New research from the Strahl lab at UNC has established a link between histone H3 lysine 9 methylation and DNA methylation in humans

Mouse embryonic stem cells (blue, green) lose DNA methylation (red) in the absence of UHRF1. Source: Brian D Strahl Lab, UNC School of Medicine

CHAPEL HILL, N.C. – Over the last two decades, scientists have come to understand that the genetic code held within DNA represents only part of the blueprint of life. The rest comes from specific patterns of chemical tags that overlay the DNA structure, determining how tightly the DNA is packaged and how accessible certain genes are to be switched on or off.

As researchers have uncovered more and more of these “epigenetic” tags, they have begun to wonder how they are all connected. Now, research from Brian D. Strahl’s group at UNC has established a new link between two epigenetic modifications — histone H3 lysine 9 methylation and DNA methylation — in humans.

The study, which was published Sept. 30, 2012 by the journal Nature Structural & Molecular Biology, implicates a protein called UHRF1 in the maintenance of these epigenetic tags. Because the protein has been found to be defective in cancer, the finding could help scientists understand not only how microscopic chemical changes can ultimately affect the epigenetic landscape but also give clues to the underlying causes of disease and cancer.

“There’s always been the suspicion that regions marked by DNA methylation might be maintained by H3 lysine 9 methylation, and that has even been shown to be true in model organisms like fungus and plants,” said senior study author Brian D Strahl, PhD, associate professor of biochemistry and biophysics in the University of North Carolina School of Medicine and a member of UNC Lineberger Comprehensive Cancer Center. “But no one has been able to make that leap in human cells. It’s been controversial in terms of whether or not there’s really a connection. We have shown there is.”

Brian Strahl, along with his postdoctoral fellow Scott Rothbart, honed in on this discovery by using a highly sophisticated technique developed in his lab known as next generation peptide arrays. First the Strahl lab generated specific types of histone modifications and dotted them on tiny glass slides called “arrays.” They then used these “arrays” to see how histone modifications affected the docking of different proteins. One protein – UHRF1 – stood out because it bound a specific histone modification (lysine 9 methylation on histone H3) in cases where others could not.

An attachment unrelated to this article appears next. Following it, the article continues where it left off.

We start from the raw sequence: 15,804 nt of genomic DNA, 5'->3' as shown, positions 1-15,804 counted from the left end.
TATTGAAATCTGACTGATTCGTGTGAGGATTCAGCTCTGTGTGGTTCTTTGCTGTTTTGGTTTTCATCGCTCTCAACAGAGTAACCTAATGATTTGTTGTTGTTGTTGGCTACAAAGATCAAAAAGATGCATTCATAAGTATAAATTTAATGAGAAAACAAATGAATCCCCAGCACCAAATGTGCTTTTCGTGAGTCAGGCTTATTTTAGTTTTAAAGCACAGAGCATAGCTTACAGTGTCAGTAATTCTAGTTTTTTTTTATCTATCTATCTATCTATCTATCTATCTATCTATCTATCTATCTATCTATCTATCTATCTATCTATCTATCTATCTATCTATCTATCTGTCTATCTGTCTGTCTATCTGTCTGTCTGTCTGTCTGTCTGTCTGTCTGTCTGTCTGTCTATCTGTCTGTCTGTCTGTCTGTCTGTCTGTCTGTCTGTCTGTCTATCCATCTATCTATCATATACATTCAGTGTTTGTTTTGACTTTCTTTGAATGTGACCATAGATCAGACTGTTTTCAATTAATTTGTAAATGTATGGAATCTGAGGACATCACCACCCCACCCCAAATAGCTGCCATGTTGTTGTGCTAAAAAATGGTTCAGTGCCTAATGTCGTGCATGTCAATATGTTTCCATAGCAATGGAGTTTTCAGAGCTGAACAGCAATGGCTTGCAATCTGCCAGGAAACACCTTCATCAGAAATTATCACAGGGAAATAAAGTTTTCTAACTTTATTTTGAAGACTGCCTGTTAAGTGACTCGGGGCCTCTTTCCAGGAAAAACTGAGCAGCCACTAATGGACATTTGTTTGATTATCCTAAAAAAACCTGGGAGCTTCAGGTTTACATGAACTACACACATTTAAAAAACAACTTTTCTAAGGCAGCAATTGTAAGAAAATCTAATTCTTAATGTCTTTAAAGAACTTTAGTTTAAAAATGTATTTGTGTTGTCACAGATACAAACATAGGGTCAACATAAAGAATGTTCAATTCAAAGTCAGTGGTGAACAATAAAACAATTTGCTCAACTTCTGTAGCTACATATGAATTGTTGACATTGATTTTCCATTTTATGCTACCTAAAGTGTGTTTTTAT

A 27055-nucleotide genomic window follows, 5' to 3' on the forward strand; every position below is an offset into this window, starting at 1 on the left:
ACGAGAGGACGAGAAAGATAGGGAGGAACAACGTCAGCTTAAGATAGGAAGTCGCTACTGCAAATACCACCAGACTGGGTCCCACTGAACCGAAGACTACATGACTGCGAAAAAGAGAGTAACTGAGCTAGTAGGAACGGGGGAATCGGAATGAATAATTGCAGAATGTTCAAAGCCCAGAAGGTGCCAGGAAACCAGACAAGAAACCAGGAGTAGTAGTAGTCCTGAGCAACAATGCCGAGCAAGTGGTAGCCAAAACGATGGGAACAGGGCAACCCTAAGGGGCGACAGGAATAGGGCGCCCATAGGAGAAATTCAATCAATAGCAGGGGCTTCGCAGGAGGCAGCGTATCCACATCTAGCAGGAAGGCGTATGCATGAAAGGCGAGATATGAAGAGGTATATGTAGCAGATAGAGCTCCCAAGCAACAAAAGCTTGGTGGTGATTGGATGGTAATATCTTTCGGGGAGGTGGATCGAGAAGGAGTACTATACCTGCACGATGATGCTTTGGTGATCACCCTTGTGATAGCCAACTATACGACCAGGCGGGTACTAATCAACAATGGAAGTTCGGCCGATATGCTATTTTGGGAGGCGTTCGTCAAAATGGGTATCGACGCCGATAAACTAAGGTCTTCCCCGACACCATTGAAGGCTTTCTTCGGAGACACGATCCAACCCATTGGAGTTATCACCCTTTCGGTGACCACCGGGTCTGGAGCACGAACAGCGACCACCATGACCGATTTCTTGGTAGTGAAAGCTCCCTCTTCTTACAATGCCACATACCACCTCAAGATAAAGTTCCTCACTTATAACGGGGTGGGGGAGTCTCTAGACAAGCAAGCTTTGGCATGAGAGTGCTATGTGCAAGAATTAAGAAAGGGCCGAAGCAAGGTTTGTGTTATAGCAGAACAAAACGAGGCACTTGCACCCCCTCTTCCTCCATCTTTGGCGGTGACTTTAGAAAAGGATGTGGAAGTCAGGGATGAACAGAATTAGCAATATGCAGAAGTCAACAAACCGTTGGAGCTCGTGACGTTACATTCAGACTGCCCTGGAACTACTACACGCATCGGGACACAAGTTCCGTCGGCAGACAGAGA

Strahl and his colleagues focused the rest of their experiments on understanding the role of UHRF1 binding to this histone modification. They found that while other proteins that dock on this epigenetic tag are ejected during a specific phase of the cell cycle, mitosis, UHRF1 sticks around. Importantly, the protein’s association with histones throughout the cell cycle appears to be critical to maintaining another epigenetic tag called DNA methylation.  The result was surprising because researchers had previously believed that the maintenance of DNA methylation occurred exclusively during a single step of the cell cycle called DNA replication.

“This role of UHRF1 outside of DNA replication is certainly unexpected, but I think it is just another way of making sure we don’t lose information about our epigenetic landscape,” said Strahl.

The research was funded by the National Institutes of Health and the North Carolina Biotechnology Center.

Study co-authors from UNC were Scott B. Rothbart, PhD, a postdoc in Brian D. Strahl’s lab at UNC; Krzysztof Krajewski, PhD, research assistant professor; and Jorge Y. Martinez, a former student in Strahl’s lab.

Media contact: Tom Hughes, (919) 966-6047, tahughes@unch.unc.edu

Advertisements

About drbrianstrahl

Brian David Strahl, a Professor of Biochemistry and Biophysics at The University of North Carolina at Chapel Hill (UNC), started his research lab in 2001. His research areas include cancer biology, epigenetics and gene regulation. At UNC, Dr. Strahl provides instruction to undergraduate, graduate, and postdoctoral students in his laboratory. Over the years, Brian Strahl has received a number of important awards for his work in the field of gene expression and epigenetics. In 2009, he received the Ruth and Phillip Hettleman Prize for Artistic and Scholarly Achievement from UNC. In 2008, the National Institutes of Health awarded him a EUREKA (Exceptional, Unconventional Research Enabling Knowledge Acceleration). His alma mater, the University of North Carolina at Greensboro, awarded him a Young Alumni Award in 2006 for scientific achievement. Brian Strahl has also won the ASBMB Schering-Plough Research Institute Award, a major biomedical award. In 2003, Dr. Strahl was honored by the White House for his achievements and was awarded a Presidential Early Career Award for Scientists and Engineers. In 2004, Brian was a PEW Scholar in Biomedical Sciences. Dr. Strahl is a member of several professional organizations, including the American Society for Microbiology and the American Society of Biochemistry and Molecular Biology.
This entry was posted in Uncategorized and tagged , , , , , , . Bookmark the permalink.

Leave a Reply

Fill in your details below or click an icon to log in:

WordPress.com Logo

You are commenting using your WordPress.com account. Log Out / Change )

Twitter picture

You are commenting using your Twitter account. Log Out / Change )

Facebook photo

You are commenting using your Facebook account. Log Out / Change )

Google+ photo

You are commenting using your Google+ account. Log Out / Change )

Connecting to %s